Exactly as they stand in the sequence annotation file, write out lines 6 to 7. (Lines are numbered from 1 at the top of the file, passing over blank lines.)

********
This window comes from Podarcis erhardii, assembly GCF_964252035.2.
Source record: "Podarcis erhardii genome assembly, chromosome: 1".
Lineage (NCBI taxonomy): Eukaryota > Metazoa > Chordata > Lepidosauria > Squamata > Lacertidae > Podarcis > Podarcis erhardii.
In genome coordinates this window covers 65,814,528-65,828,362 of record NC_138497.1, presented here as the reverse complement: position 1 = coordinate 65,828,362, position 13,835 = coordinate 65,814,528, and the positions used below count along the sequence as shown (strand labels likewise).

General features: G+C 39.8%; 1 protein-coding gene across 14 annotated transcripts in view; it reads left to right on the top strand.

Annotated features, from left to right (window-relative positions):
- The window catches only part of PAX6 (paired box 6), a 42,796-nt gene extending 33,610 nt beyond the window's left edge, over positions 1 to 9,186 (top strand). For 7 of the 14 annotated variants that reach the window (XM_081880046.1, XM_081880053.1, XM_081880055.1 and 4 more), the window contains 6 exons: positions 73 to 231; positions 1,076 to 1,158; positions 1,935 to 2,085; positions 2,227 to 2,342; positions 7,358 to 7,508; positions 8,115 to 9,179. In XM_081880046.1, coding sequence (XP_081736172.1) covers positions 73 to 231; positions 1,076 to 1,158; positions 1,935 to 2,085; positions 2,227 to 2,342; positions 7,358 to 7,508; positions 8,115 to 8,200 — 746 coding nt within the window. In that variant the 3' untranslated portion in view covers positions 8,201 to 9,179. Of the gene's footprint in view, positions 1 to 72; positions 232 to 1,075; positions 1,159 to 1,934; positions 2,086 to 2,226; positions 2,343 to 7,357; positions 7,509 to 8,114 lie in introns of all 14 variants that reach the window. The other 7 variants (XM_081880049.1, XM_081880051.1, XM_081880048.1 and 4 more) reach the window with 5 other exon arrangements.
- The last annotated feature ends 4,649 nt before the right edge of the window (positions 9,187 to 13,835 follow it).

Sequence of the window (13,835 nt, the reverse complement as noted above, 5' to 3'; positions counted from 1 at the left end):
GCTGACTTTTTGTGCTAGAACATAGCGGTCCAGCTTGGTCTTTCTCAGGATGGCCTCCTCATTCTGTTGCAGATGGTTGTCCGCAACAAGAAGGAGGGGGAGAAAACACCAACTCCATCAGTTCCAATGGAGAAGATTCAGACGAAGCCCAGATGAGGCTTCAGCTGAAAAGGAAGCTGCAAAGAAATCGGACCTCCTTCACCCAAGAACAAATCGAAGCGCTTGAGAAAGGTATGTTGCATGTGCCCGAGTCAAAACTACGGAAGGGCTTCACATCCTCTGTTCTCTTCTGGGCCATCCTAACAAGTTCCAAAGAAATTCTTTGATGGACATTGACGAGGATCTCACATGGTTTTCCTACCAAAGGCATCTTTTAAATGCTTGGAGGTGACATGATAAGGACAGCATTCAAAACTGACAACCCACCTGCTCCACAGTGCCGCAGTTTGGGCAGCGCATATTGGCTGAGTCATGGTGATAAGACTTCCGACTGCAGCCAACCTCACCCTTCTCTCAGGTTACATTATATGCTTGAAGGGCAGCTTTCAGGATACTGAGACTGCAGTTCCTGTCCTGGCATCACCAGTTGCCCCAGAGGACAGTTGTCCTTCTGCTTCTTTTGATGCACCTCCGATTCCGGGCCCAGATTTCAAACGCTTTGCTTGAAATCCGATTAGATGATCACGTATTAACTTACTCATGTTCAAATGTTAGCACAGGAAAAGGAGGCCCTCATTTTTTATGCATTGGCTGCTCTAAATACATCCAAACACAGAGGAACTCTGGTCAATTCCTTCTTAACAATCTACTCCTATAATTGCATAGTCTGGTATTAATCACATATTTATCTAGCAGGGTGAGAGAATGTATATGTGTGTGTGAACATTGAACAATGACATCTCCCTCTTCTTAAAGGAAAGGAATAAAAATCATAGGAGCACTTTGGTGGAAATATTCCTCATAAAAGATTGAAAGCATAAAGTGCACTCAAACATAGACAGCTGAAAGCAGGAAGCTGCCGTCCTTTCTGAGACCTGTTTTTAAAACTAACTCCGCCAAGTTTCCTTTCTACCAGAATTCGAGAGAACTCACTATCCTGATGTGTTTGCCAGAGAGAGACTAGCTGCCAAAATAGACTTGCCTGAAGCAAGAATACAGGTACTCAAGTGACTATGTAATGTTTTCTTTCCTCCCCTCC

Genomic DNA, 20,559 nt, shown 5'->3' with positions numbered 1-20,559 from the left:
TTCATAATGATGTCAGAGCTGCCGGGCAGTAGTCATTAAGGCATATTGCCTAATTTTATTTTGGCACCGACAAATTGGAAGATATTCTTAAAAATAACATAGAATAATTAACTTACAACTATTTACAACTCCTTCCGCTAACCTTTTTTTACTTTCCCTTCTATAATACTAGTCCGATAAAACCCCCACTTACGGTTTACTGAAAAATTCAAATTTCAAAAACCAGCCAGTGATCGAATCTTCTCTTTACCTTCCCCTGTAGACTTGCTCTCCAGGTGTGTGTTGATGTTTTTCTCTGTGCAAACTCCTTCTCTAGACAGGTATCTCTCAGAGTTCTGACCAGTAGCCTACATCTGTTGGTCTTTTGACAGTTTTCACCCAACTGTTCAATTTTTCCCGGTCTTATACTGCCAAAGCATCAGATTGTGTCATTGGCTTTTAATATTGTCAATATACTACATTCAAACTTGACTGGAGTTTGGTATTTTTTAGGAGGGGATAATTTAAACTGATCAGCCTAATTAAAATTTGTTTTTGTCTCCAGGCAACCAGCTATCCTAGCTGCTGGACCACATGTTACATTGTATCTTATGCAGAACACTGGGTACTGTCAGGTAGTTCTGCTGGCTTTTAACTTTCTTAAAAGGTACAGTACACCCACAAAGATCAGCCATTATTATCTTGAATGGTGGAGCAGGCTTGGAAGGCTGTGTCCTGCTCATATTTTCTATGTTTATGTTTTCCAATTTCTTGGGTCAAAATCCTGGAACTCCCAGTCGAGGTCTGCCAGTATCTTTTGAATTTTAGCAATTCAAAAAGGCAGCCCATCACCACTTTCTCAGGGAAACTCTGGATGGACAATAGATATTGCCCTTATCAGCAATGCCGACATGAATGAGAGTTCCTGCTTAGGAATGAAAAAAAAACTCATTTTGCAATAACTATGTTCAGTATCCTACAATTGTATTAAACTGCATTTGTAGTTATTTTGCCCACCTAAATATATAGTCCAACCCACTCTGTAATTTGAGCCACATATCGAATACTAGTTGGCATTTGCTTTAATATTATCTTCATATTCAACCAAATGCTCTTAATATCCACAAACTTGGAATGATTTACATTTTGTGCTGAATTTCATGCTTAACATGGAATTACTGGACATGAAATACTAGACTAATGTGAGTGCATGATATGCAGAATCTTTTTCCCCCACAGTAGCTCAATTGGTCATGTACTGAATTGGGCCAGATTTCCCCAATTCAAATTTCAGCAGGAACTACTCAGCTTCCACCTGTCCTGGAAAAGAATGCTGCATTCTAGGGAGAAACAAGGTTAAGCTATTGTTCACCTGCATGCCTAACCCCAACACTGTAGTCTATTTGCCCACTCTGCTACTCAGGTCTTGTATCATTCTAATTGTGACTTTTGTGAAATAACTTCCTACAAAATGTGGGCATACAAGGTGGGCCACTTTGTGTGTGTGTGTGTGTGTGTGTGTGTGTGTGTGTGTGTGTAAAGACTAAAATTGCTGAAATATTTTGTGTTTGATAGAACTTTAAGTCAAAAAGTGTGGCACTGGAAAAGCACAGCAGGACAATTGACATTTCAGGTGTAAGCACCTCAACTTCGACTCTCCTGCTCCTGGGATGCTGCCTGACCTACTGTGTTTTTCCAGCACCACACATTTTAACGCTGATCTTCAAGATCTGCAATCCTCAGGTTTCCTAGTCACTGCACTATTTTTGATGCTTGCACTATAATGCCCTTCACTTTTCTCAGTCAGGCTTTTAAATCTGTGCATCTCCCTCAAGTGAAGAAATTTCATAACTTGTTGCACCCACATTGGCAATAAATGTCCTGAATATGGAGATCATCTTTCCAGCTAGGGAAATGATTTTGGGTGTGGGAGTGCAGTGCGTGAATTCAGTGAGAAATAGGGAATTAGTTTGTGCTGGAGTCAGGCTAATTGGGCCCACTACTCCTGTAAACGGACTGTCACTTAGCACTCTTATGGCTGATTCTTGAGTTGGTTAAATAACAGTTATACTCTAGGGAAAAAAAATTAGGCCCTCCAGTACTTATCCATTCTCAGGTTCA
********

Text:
Annotated features, from left to right (window-relative positions):
- The window catches only part of PAX6 (paired box 6), a 42,796-nt gene extending 33,610 nt beyond the window's left edge, over positions 1 to 9,186 (top strand). For 7 of the 14 annotated variants that reach the window (XM_081880046.1, XM_081880053.1, XM_081880055.1 and 4 more), the window contains 6 exons: positions 73 to 231; positions 1,076 to 1,158; positions 1,935 to 2,085; positions 2,227 to 2,342; positions 7,358 to 7,508; positions 8,115 to 9,179. In XM_081880046.1, coding sequence (XP_081736172.1) covers positions 73 to 231; positions 1,076 to 1,158; positions 1,935 to 2,085; positions 2,227 to 2,342; positions 7,358 to 7,508; positions 8,115 to 8,200 — 746 coding nt within the window. In that variant the 3' untranslated portion in view covers positions 8,201 to 9,179. Of the gene's footprint in view, positions 1 to 72; positions 232 to 1,075; positions 1,159 to 1,934; positions 2,086 to 2,226; positions 2,343 to 7,357; positions 7,509 to 8,114 lie in introns of all 14 variants that reach the window. The other 7 variants (XM_081880049.1, XM_081880051.1, XM_081880048.1 and 4 more) reach the window with 5 other exon arrangements.